In Climate Quarterly we highlight useful guidance, research and exemplary sustainable developments to inform best practice approaches to the built environment.

Climate ‘tipping points’ may have already been reached

A worrying new study reveals that thresholds for five climate tipping points may have already been crossed, with current levels of global warming at 1.1 degree Celsius. A tipping point is when a climate change impact results in a feedback loop that accelerates further climate breakdown, such as the collapse of the Greenland ice sheet or loss of mountain glaciers. Although this kind of news is tough to digest, it really highlights the urgent need to reduce greenhouse gas emissions as much and as quickly as possible. Every tenth of degree of further warming counts. Read on to learn about solutions. Link.

Net Zero Carbon family homes completed in Sittingbourne

Six new family homes in Sittingbourne, Kent have been completed to net zero carbon standard using an off-site construction process. The new homes will generate more energy than they produce via rooftop solar panels and guarantee households extremely low utility bills, demonstrating the importance of sustainable design in alleviating the cost of living crisis. Link.

Walking and cycling make society richer

A study has compared the economic costs of driving, walking and cycling in the City of Copenhagen. Considering health, taxation, pollution and a range of other impacts reveals that every kilometre travelled by car costs Danish society £0.62 whereas a kilometre cycled benefits society £0.57 and walking contributes £0.89 per Km. Although the exact figures for England would likely vary, studies such as this provide yet more evidence for the benefits of active travel, which is an important aspect of decarbonising the built environment. Link.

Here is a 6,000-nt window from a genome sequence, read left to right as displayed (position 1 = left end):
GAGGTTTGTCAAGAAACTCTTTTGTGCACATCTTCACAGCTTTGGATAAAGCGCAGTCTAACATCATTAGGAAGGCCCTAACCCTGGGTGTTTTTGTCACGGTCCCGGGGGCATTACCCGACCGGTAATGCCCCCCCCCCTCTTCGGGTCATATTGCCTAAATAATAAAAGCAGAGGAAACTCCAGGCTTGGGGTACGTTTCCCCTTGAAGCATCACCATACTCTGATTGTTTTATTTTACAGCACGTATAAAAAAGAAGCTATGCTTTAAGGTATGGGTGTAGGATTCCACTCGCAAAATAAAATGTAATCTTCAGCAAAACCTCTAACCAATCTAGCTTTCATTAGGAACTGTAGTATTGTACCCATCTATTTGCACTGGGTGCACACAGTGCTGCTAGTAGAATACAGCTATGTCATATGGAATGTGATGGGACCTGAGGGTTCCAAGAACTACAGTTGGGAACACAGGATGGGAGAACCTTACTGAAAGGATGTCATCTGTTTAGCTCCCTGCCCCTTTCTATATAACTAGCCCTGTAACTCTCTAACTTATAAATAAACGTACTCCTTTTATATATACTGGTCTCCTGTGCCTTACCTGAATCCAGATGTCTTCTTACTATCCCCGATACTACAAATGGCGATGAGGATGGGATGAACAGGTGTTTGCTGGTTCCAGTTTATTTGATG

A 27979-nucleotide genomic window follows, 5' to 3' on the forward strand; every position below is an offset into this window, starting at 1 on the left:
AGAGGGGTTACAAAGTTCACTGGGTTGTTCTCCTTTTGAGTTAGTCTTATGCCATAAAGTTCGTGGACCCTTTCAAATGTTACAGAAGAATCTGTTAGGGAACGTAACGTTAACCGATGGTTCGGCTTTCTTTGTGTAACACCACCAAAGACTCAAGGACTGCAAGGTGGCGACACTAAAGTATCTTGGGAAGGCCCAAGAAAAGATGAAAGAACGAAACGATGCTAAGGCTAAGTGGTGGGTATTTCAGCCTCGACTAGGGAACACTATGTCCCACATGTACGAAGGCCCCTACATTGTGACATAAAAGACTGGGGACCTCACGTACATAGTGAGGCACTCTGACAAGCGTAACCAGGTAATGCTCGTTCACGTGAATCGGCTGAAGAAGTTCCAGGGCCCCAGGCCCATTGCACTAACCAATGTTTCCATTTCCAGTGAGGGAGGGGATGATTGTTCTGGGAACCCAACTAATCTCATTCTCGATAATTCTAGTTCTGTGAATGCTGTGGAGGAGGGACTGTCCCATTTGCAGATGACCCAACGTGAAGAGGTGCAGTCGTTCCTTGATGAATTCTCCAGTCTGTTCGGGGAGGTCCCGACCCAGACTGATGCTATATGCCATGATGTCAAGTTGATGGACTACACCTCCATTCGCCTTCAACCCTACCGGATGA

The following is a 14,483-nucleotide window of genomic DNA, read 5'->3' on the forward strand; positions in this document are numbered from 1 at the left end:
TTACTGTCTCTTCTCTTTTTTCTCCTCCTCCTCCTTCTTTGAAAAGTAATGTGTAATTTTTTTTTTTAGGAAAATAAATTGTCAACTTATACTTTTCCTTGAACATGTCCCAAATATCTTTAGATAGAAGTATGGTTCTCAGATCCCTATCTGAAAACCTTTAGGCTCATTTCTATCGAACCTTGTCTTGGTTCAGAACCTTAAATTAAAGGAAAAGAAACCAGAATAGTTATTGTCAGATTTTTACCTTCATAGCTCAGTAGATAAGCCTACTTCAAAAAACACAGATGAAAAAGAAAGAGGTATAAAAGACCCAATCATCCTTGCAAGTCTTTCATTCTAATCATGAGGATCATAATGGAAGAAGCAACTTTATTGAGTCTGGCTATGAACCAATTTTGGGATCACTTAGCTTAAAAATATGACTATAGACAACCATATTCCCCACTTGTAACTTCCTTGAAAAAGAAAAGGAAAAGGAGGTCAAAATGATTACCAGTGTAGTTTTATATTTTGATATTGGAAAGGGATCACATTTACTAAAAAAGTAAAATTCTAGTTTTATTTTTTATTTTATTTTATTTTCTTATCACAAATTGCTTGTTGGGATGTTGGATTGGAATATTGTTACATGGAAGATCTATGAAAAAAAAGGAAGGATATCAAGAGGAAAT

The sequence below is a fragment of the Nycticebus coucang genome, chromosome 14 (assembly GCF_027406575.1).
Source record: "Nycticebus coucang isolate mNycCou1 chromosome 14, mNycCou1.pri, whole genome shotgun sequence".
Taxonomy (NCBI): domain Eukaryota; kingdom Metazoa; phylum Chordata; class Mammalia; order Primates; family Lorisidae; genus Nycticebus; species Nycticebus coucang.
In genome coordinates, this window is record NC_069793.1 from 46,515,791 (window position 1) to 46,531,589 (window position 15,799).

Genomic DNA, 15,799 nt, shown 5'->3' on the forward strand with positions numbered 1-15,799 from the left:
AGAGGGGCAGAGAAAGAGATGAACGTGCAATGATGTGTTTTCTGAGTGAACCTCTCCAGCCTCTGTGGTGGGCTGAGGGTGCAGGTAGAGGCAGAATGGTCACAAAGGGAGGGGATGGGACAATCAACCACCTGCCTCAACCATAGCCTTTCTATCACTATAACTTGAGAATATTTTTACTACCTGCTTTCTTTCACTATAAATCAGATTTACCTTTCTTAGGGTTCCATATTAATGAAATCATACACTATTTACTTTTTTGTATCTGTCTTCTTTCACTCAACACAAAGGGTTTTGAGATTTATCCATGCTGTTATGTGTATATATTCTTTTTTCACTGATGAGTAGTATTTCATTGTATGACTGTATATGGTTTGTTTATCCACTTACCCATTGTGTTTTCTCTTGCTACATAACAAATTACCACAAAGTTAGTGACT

Boost to Green Infrastructure planning and landscape recovery in England

Nature recovery has never been higher on the agenda, with the release of new tools and funding to support projects across the country. Natural England has released guidance on Green Infrastructure planning and a useful interactive map, which can be used to understand existing green infrastructure in your area. Link.

Government funding has been announced for 22 pioneering landscape recovery and rewilding projects, including restoration of the Adur River in the South East. Link.

Do we need to reimagine our parks for a new climate era?

This summer, the worst drought in centuries saw green spaces turn into yellow deserts. With the expectation of hot dry summers ahead, should we be redesigning parks and open spaces differently? Perhaps replacing mown lawns with urban forests? An opinion piece in Dezeen has sparked a lively debate about the future of our urban parks in the face of climate change, suggesting that urban parks across Britain could accommodate 75 million new trees, with benefits for climate change adaptation and biodiversity. Link.


Image source: Ross O’Ceallaigh